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Stand up for Trayvon Martin and against racial injustice
Justice and Equality now
Stand for Justice
I will be at the Los Angeles version of the Million Hoodie March to honor and protest the death of Trayvon Martin on March on Monday just as I was on the streets the first night of the 1992 Los Angeles Riots. I will be there because I am angry. I am angry that this keeps happening over and over again because Americans seem to never learn. How many more black men must we bury before we deal with the inequality in our justice system.
I worked for the Los Angeles Times in 1992 as a copy-editor for the Calendar Section. The day of the Rodney King verdicts, I sensed that something was in the air. I told my boss that if they were acquitted, I was going home. When the verdicts were announced that morning, I drove home to Redondo Beach only to find out that all hell had broken lose. I called Ed Boyer on the City Desk and asked if he needed help and he told me yes. I went down and he asked me to go out and be eyes and ears on the street. I was on the street from 7:30 pm until 4:00 am the next morning.
Most people remember the Rodney King incident, but they forget about another incident that was also the impetus for those riots—the killing of Latasha Harlins. Young blacks have been killed to many times in America because of the assumption that they are dangerous. Below is a list of those cases, including Harlins:
Latasha Harlins: 15-year-old Harlins followed her usual routine on March 16, 1991. She went to the local store to buy some juice. She put the juice in her bag and went to the counter to pay with money in hand. What she did not know was that the men who normally worked in the store were not there. They were so over-worked that they were sleeping. Soon Ja Du, the owner’s wife was manning the store and she did not know Harlin’s routine. When she saw Harlins put the juice in her bag she thought she was stealing. Du confronted Harlins. The video shows Harlins trying to leave. However, Du persisted and grabbed the backpack. Harlins punched her. Harlins put the juice on the counter and tried to leave. Du pulled a .357 magnum from under the counter that had been altered and pointed it at Harlins. The gun went off and the bullet struck the teen in the back of the head. Du was prosecuted and found guilty of manslaughter but Judge Joyce Karlin gave her probation.
Amadou Diallo: Diallo was coming from a meal in the early hours of February 4, 1999. Four plain clothes New York Police officers saw him and thought he looked like a rape suspect. They claim to have identified themselves as officers. Diallo ran into a doorway and pulled out his wallet. One of the officers yelled gun and Diallo was fired at 41 times. He died instantly. The cops were indicted but the judge granted a change of venue. The officers were acquitted of any wrong doing.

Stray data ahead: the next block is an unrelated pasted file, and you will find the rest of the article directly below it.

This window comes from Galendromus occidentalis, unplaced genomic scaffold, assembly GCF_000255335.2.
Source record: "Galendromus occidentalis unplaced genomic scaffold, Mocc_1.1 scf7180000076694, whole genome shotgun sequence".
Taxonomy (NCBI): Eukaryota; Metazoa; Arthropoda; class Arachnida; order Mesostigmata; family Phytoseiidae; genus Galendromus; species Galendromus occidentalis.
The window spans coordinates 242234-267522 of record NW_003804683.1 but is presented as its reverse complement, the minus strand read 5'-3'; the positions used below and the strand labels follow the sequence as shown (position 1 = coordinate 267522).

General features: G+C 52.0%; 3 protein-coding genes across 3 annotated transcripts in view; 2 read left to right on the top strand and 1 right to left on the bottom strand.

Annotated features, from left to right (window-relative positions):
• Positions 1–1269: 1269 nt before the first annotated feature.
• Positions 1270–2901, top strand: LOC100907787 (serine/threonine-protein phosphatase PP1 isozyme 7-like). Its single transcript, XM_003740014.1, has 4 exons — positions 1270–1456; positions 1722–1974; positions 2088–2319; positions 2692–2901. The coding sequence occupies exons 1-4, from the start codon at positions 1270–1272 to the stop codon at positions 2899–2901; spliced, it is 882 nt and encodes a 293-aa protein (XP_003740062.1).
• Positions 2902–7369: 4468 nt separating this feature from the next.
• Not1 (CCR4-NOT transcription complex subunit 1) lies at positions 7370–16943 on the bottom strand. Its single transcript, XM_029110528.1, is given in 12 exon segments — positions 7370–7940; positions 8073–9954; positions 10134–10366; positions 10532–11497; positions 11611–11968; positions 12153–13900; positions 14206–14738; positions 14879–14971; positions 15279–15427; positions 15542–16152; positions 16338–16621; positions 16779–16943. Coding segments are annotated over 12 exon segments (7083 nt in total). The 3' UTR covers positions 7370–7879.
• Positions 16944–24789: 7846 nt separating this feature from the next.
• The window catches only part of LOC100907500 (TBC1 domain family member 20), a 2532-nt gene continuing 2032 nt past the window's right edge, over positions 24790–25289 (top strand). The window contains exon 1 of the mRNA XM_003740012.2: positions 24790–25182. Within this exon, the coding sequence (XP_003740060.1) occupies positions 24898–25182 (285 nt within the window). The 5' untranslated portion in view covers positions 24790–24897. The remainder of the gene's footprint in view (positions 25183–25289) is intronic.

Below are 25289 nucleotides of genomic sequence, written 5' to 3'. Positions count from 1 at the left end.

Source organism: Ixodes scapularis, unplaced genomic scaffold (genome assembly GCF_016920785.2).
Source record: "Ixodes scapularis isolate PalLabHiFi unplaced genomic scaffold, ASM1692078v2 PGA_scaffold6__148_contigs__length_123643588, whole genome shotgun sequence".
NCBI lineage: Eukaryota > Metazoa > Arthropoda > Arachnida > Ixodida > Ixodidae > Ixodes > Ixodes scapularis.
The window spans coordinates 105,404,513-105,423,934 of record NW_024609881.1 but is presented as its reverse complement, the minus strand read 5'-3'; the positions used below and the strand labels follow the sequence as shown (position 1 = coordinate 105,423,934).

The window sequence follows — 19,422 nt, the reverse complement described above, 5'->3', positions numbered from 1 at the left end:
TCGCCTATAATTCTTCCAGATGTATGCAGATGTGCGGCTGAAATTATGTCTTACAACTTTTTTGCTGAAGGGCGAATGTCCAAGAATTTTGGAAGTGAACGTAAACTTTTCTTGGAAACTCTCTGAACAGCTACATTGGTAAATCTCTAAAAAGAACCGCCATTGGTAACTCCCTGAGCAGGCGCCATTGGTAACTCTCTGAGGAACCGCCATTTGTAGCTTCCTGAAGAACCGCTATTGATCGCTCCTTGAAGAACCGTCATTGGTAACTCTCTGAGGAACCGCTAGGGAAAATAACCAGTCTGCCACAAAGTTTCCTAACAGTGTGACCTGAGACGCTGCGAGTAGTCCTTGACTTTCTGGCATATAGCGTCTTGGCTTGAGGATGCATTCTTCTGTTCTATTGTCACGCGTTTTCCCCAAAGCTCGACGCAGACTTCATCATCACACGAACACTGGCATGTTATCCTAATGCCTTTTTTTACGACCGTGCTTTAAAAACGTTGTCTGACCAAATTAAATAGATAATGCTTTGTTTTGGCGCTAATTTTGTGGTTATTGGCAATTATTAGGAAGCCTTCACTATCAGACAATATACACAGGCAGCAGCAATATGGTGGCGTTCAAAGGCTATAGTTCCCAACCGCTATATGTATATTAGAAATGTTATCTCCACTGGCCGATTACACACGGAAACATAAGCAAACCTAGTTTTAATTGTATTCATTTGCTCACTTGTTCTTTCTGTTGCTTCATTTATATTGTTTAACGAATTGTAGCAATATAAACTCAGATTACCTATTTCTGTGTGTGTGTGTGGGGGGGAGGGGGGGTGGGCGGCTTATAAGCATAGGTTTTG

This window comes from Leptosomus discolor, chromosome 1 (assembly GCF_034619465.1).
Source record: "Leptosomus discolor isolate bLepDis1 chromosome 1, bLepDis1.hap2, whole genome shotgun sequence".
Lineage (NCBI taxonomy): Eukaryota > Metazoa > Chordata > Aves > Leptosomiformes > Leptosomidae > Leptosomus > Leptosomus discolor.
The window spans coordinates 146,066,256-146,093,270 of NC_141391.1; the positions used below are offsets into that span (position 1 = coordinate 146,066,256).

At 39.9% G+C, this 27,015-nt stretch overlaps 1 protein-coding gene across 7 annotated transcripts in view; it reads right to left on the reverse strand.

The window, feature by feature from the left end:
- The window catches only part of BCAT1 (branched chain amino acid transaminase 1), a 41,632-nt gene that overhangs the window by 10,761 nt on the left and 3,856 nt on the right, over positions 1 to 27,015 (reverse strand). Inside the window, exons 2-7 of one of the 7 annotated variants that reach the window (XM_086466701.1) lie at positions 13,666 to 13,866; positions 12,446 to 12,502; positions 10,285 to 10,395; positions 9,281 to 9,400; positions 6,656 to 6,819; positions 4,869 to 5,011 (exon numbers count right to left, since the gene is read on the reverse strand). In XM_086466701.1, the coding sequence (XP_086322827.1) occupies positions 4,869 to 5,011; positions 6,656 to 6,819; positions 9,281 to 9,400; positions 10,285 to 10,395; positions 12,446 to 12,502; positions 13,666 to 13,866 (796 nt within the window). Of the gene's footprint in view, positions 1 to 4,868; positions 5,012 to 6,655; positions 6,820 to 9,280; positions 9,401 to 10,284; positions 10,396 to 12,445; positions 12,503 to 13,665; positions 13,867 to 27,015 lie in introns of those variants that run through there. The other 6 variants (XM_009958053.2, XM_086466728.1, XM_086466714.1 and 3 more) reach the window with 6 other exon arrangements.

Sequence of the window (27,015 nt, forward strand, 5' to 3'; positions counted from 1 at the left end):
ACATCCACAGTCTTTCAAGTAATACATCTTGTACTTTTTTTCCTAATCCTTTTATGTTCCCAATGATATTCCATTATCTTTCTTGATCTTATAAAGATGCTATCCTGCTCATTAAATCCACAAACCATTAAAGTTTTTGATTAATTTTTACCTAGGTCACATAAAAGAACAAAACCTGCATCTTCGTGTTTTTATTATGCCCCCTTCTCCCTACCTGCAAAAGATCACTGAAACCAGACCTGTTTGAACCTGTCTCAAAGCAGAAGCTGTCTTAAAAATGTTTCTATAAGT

Sean Bell: Bell was leaving a Jamaica Queens club after his bachelor party on November 25, 2006, the morning of his wedding. He and his friends were confronted by an undercover police officer as they left the club. The officer reported hearing one of the men say, “Yo, go get my gun.” He called for backup. The officers say they identified themselves as the police but bell drove away brushing one officer with his car and slamming into another vehicle. Witnesses say the officers never identified themselves and started shooting at Bell and his passengers without warning. Whatever the case, Bell was killed and his passengers wounded. The cops were never convicted.
Oscar Grant: Grant was coming home in the early hours of New Year’s Day in 2009 in Oakland, CA. There was a fight on the subway platform and police were called. Grant and others were detained. Hundreds of people were there and many of them videotaped what happened next. Officer Johannes Mehserle said that Grant was resisting arrest. Mehserle claims that he only intended to tase grant, however the videos show Mehserle pulling his service revolver and shooting grant in the back. Mehserle was convicted of involuntary manslaughter and served 7 months in prison.
The list can go on and on, but there have been some victories:
One of the killers of James Byrd, a former convict who was killed and dragged behind a pickup truck in East Texas was recently put to death. The officer who sodomized Abner Louima in a police bathroom was found guilty and sentenced to 30 years in prison. The officers who shot unarmed black men on the Danziner Bridge in New Orleans were convicted and sentenced and three men recently plead guilty to hate crimes in the death of James Anderson whom they beat and then ran over after a night of hunting blacks in Jackson, Mississippi.
However, with the death of Trayvon Martin, old wounds have been re-opened and we need to again seek justice for an unjust death. I will be at the Million Hoodie March on Monday because it will be historic and it is time to stand up to racial injustice in America. I am Trayvon Martin.